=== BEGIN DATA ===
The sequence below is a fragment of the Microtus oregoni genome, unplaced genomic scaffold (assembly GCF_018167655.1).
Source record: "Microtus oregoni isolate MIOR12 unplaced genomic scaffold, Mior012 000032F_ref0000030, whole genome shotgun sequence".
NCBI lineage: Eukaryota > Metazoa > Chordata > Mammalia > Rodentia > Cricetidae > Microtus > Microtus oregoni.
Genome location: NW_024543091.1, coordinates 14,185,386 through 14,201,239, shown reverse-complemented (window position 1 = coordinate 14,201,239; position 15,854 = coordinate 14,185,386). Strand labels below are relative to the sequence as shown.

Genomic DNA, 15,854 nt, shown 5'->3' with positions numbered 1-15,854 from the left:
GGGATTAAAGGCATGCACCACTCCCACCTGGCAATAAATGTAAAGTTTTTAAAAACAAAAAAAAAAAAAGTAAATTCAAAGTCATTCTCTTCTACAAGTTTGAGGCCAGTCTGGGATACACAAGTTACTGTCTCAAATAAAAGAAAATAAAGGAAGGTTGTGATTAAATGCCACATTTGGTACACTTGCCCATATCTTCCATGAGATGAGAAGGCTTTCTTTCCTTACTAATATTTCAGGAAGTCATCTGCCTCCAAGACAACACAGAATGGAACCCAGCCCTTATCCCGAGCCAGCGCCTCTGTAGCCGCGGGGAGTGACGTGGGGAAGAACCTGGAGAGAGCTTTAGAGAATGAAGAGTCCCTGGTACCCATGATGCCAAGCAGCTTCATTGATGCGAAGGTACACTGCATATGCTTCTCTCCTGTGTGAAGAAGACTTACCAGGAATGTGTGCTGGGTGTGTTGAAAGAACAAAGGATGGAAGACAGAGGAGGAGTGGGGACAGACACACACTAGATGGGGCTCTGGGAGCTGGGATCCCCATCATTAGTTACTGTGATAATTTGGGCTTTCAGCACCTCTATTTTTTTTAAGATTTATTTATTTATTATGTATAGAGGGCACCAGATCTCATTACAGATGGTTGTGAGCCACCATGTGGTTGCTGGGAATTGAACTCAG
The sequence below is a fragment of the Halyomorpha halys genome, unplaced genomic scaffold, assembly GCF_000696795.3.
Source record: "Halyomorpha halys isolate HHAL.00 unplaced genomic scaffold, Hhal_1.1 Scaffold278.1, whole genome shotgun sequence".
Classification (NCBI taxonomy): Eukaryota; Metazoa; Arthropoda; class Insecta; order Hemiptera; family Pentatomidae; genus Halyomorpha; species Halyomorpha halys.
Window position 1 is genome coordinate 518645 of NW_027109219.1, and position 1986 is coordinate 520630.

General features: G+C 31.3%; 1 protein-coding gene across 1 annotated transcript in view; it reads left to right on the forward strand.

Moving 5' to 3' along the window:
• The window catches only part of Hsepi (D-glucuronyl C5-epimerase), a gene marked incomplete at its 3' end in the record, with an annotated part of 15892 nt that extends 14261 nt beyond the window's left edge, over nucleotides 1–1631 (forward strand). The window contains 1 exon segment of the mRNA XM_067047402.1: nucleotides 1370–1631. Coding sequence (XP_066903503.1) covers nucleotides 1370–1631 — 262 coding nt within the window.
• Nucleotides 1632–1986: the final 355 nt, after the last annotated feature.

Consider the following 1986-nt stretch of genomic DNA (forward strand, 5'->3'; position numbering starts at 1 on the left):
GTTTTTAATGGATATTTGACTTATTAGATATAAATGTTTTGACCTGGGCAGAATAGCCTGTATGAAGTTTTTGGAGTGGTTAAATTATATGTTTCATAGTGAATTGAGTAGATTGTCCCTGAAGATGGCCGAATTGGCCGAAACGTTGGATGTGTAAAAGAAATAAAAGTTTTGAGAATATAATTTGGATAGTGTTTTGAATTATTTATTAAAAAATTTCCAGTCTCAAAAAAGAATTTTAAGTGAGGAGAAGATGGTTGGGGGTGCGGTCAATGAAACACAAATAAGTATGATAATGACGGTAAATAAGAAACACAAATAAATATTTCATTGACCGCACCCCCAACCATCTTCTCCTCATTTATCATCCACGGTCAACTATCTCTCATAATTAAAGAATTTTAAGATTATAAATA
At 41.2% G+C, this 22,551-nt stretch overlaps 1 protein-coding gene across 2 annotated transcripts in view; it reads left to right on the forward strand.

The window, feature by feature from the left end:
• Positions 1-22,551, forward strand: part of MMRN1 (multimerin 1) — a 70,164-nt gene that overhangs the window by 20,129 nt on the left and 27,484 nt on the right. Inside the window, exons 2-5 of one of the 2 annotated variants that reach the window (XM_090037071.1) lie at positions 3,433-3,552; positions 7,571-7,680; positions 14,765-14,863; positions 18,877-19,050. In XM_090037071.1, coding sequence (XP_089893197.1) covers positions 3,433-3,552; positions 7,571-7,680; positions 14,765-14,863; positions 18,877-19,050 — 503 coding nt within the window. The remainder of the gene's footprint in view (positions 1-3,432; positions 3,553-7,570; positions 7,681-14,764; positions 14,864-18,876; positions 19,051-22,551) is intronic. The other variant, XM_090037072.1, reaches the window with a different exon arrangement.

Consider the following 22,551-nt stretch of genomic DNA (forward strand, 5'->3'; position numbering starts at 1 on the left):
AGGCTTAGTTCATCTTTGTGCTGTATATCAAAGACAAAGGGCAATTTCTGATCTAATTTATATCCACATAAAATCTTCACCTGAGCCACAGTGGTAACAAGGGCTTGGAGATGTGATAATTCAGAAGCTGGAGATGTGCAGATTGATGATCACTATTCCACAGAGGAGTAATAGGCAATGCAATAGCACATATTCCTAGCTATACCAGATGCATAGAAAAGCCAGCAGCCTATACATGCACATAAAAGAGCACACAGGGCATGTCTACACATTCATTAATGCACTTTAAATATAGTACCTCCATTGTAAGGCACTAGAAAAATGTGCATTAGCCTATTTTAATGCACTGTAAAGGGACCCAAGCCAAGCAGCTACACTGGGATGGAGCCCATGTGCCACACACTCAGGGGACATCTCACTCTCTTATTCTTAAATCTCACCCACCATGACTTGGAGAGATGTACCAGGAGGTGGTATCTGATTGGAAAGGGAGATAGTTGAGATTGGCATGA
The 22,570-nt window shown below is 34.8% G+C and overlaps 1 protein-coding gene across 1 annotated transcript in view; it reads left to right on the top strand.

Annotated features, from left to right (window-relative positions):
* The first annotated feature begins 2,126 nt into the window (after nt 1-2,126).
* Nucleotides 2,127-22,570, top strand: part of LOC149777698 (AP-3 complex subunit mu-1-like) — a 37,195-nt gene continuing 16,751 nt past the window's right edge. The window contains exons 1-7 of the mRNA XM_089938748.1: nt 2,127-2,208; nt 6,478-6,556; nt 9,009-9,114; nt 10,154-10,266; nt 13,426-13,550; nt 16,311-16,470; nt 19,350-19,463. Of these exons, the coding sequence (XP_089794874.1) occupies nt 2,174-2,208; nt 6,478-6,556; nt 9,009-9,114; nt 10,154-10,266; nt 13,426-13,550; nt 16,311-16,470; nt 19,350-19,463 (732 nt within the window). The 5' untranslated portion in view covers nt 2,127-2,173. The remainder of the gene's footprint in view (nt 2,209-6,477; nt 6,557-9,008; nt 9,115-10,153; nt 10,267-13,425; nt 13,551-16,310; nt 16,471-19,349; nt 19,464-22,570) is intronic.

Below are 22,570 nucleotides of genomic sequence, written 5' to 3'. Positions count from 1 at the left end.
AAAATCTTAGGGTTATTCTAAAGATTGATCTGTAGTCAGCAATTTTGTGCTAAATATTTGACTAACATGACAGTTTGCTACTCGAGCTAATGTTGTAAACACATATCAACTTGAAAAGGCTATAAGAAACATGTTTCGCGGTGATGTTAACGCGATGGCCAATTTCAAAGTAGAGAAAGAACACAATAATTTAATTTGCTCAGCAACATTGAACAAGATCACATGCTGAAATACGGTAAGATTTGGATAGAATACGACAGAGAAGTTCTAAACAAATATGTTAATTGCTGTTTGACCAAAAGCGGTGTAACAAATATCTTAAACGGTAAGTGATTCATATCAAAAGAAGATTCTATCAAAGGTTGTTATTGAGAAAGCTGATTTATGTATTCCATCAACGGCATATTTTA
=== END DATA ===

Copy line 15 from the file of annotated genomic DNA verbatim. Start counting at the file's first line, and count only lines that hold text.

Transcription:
Consider the following 1986-nt stretch of genomic DNA (forward strand, 5'->3'; position numbering starts at 1 on the left):